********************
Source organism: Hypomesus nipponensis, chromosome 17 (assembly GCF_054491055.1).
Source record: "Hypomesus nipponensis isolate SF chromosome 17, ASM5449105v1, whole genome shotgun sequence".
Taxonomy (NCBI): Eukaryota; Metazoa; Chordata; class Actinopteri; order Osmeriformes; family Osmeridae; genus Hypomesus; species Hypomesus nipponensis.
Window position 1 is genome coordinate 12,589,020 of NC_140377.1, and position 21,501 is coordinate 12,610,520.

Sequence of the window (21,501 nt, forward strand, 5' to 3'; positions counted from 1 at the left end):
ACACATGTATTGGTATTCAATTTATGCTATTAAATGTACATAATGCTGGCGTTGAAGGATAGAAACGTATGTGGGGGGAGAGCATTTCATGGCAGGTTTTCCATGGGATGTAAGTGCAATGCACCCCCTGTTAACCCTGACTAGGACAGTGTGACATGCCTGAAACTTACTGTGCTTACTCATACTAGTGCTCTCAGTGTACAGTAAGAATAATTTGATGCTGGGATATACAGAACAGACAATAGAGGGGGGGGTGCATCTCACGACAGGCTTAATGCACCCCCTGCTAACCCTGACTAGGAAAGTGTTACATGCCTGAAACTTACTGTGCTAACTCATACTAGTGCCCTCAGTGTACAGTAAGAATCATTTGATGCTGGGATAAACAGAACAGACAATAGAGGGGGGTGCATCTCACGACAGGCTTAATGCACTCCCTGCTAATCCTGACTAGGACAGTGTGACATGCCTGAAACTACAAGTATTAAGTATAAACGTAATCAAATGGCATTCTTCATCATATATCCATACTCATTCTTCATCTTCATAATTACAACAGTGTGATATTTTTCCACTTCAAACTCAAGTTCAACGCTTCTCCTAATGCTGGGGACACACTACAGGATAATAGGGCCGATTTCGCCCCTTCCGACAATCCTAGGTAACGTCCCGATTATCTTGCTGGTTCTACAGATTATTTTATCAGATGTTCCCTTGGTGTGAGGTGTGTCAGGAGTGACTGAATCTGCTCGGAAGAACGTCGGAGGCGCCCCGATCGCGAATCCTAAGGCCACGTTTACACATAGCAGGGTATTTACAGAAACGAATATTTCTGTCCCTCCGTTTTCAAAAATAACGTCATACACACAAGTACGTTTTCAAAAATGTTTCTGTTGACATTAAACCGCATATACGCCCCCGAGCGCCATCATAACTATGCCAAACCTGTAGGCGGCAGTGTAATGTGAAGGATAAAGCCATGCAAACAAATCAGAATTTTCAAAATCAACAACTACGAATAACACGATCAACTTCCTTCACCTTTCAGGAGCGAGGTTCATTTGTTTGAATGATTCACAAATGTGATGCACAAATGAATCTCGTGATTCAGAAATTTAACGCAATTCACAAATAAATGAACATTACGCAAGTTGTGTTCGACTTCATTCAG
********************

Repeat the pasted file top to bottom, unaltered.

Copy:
Source organism: Hypomesus nipponensis, chromosome 17 (assembly GCF_054491055.1).
Source record: "Hypomesus nipponensis isolate SF chromosome 17, ASM5449105v1, whole genome shotgun sequence".
Taxonomy (NCBI): Eukaryota; Metazoa; Chordata; class Actinopteri; order Osmeriformes; family Osmeridae; genus Hypomesus; species Hypomesus nipponensis.
Window position 1 is genome coordinate 12,589,020 of NC_140377.1, and position 21,501 is coordinate 12,610,520.

Sequence of the window (21,501 nt, forward strand, 5' to 3'; positions counted from 1 at the left end):
ACACATGTATTGGTATTCAATTTATGCTATTAAATGTACATAATGCTGGCGTTGAAGGATAGAAACGTATGTGGGGGGAGAGCATTTCATGGCAGGTTTTCCATGGGATGTAAGTGCAATGCACCCCCTGTTAACCCTGACTAGGACAGTGTGACATGCCTGAAACTTACTGTGCTTACTCATACTAGTGCTCTCAGTGTACAGTAAGAATAATTTGATGCTGGGATATACAGAACAGACAATAGAGGGGGGGGTGCATCTCACGACAGGCTTAATGCACCCCCTGCTAACCCTGACTAGGAAAGTGTTACATGCCTGAAACTTACTGTGCTAACTCATACTAGTGCCCTCAGTGTACAGTAAGAATCATTTGATGCTGGGATAAACAGAACAGACAATAGAGGGGGGTGCATCTCACGACAGGCTTAATGCACTCCCTGCTAATCCTGACTAGGACAGTGTGACATGCCTGAAACTACAAGTATTAAGTATAAACGTAATCAAATGGCATTCTTCATCATATATCCATACTCATTCTTCATCTTCATAATTACAACAGTGTGATATTTTTCCACTTCAAACTCAAGTTCAACGCTTCTCCTAATGCTGGGGACACACTACAGGATAATAGGGCCGATTTCGCCCCTTCCGACAATCCTAGGTAACGTCCCGATTATCTTGCTGGTTCTACAGATTATTTTATCAGATGTTCCCTTGGTGTGAGGTGTGTCAGGAGTGACTGAATCTGCTCGGAAGAACGTCGGAGGCGCCCCGATCGCGAATCCTAAGGCCACGTTTACACATAGCAGGGTATTTACAGAAACGAATATTTCTGTCCCTCCGTTTTCAAAAATAACGTCATACACACAAGTACGTTTTCAAAAATGTTTCTGTTGACATTAAACCGCATATACGCCCCCGAGCGCCATCATAACTATGCCAAACCTGTAGGCGGCAGTGTAATGTGAAGGATAAAGCCATGCAAACAAATCAGAATTTTCAAAATCAACAACTACGAATAACACGATCAACTTCCTTCACCTTTCAGGAGCGAGGTTCATTTGTTTGAATGATTCACAAATGTGATGCACAAATGAATCTCGTGATTCAGAAATTTAACGCAATTCACAAATAAATGAACATTACGCAAGTTGTGTTCGACTTCATTCAG